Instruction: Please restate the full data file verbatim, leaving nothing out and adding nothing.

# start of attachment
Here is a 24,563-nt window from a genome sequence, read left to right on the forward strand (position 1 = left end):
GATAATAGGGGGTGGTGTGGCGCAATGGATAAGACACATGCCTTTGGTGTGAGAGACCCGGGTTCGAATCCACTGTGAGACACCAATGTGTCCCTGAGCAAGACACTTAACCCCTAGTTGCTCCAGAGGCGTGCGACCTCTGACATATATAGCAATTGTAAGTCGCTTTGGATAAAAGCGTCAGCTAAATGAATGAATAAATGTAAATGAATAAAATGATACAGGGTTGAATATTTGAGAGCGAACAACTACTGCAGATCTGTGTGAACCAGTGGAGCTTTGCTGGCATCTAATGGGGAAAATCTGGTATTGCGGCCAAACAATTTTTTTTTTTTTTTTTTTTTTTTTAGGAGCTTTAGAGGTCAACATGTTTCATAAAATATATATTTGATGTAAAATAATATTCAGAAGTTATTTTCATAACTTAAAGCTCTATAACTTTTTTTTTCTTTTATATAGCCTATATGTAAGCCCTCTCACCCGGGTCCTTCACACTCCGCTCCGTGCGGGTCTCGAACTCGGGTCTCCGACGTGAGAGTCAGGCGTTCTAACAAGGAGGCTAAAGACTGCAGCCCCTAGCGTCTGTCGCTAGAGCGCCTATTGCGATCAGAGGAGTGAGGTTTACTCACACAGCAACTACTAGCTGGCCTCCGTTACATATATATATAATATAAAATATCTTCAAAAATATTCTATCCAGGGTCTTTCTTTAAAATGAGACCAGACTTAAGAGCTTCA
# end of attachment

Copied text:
Here is a 24,563-nt window from a genome sequence, read left to right on the forward strand (position 1 = left end):
GATAATAGGGGGTGGTGTGGCGCAATGGATAAGACACATGCCTTTGGTGTGAGAGACCCGGGTTCGAATCCACTGTGAGACACCAATGTGTCCCTGAGCAAGACACTTAACCCCTAGTTGCTCCAGAGGCGTGCGACCTCTGACATATATAGCAATTGTAAGTCGCTTTGGATAAAAGCGTCAGCTAAATGAATGAATAAATGTAAATGAATAAAATGATACAGGGTTGAATATTTGAGAGCGAACAACTACTGCAGATCTGTGTGAACCAGTGGAGCTTTGCTGGCATCTAATGGGGAAAATCTGGTATTGCGGCCAAACAATTTTTTTTTTTTTTTTTTTTTTTTTAGGAGCTTTAGAGGTCAACATGTTTCATAAAATATATATTTGATGTAAAATAATATTCAGAAGTTATTTTCATAACTTAAAGCTCTATAACTTTTTTTTTCTTTTATATAGCCTATATGTAAGCCCTCTCACCCGGGTCCTTCACACTCCGCTCCGTGCGGGTCTCGAACTCGGGTCTCCGACGTGAGAGTCAGGCGTTCTAACAAGGAGGCTAAAGACTGCAGCCCCTAGCGTCTGTCGCTAGAGCGCCTATTGCGATCAGAGGAGTGAGGTTTACTCACACAGCAACTACTAGCTGGCCTCCGTTACATATATATATAATATAAAATATCTTCAAAAATATTCTATCCAGGGTCTTTCTTTAAAATGAGACCAGACTTAAGAGCTTCA